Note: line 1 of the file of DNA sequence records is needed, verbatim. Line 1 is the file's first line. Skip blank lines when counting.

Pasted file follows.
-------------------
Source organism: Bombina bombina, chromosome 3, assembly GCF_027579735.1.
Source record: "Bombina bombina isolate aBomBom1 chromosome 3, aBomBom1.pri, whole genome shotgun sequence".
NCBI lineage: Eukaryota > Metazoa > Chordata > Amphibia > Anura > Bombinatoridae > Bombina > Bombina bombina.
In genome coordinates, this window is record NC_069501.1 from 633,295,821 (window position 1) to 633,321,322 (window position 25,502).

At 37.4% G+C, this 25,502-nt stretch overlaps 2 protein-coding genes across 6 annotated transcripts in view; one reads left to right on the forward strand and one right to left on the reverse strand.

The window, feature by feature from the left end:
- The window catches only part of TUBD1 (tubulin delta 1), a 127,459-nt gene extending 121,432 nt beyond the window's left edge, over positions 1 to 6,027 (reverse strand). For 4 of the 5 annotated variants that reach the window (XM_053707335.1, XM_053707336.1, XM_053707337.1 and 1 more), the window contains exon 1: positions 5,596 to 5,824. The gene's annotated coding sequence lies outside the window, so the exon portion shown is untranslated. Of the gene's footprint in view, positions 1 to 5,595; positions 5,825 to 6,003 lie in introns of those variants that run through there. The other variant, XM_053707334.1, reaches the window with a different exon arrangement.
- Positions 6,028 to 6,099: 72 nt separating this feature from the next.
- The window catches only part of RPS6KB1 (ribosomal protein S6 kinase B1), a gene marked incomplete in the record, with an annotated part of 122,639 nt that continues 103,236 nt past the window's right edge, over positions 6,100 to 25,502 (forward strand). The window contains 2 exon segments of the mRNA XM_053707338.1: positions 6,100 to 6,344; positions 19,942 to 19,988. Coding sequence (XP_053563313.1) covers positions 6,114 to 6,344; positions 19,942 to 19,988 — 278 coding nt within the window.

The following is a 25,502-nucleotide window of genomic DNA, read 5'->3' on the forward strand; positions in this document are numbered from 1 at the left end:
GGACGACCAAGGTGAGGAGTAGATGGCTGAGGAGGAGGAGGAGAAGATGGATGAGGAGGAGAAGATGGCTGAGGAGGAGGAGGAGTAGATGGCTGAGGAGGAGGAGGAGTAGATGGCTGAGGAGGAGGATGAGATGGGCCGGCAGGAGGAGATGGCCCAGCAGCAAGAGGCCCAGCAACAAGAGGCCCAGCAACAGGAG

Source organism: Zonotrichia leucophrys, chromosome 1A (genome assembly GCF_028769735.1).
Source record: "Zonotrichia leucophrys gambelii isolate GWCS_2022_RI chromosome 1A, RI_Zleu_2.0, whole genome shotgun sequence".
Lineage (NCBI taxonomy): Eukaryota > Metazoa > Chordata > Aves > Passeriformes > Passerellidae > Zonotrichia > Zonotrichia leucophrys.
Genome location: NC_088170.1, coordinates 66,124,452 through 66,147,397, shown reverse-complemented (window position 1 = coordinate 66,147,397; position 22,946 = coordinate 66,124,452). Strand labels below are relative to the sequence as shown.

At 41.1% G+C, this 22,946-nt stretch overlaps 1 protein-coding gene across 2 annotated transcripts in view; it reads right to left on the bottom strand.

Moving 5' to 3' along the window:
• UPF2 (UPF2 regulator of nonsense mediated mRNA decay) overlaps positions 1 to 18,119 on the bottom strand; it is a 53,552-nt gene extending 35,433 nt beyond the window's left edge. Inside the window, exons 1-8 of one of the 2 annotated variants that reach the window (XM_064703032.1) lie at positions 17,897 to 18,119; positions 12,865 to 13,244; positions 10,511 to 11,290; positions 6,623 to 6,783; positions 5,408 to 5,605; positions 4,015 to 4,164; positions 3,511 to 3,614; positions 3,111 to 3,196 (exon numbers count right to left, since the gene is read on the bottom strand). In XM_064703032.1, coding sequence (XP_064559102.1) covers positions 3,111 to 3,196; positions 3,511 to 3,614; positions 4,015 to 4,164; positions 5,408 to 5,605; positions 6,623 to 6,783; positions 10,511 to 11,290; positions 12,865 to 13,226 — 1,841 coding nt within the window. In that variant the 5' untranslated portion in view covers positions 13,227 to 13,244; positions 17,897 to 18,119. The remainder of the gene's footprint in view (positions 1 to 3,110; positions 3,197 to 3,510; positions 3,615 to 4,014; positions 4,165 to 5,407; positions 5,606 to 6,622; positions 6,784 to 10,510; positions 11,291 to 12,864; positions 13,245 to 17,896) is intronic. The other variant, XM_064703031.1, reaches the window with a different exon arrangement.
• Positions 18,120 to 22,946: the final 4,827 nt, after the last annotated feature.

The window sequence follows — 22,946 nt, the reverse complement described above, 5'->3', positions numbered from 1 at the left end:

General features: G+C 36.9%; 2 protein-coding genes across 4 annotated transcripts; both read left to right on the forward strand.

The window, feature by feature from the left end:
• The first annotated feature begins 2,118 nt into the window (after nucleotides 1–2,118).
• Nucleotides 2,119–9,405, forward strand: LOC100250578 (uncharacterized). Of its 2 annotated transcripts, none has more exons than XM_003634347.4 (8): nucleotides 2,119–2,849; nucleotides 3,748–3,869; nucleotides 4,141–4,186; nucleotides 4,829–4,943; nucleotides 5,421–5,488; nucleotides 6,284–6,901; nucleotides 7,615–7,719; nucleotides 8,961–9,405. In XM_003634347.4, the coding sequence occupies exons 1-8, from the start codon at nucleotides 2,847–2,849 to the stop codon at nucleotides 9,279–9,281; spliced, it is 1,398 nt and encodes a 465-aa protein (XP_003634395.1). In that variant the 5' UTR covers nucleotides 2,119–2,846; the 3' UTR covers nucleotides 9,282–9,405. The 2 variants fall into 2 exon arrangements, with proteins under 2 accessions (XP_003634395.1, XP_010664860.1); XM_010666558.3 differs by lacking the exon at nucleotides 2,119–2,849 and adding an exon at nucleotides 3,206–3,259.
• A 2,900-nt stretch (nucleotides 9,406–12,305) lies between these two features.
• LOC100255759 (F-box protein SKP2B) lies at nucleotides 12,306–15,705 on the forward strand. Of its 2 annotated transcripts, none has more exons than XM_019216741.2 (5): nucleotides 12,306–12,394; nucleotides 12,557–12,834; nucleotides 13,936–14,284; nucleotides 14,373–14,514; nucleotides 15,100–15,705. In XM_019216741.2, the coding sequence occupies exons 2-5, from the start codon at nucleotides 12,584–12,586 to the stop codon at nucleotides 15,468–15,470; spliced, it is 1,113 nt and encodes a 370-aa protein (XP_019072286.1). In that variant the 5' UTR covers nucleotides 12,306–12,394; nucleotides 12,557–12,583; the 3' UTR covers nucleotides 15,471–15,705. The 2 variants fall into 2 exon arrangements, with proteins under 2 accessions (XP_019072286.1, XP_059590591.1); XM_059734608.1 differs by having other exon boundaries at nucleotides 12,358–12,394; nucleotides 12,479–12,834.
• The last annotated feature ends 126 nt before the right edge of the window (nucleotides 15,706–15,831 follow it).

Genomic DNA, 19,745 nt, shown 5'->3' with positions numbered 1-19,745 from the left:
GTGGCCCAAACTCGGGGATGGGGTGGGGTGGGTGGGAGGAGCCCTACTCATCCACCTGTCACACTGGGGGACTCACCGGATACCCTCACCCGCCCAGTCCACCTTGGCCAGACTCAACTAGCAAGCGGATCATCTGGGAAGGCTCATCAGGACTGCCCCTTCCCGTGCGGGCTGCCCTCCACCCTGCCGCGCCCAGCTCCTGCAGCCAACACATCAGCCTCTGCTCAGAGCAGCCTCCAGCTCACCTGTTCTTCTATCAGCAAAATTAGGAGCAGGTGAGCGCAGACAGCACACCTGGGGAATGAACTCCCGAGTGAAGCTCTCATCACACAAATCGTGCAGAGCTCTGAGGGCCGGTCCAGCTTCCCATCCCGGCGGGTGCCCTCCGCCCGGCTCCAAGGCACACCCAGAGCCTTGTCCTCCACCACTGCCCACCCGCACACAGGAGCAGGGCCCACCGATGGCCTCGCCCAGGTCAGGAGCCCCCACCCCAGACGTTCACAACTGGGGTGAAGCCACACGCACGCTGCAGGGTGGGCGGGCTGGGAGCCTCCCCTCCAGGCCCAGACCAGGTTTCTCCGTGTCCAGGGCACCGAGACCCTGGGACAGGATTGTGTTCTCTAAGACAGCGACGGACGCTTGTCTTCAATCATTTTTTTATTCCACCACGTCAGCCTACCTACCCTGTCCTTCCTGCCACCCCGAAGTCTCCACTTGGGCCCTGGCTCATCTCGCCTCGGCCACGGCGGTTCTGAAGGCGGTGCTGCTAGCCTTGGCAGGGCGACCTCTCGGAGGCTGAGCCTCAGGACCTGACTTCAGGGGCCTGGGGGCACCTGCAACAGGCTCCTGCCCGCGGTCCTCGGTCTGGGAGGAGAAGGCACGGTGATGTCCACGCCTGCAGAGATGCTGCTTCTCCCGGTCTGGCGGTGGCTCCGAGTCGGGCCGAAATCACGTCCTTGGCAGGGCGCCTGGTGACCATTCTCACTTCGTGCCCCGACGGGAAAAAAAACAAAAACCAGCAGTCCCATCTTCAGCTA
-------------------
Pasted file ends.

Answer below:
Source organism: Bombina bombina, chromosome 3, assembly GCF_027579735.1.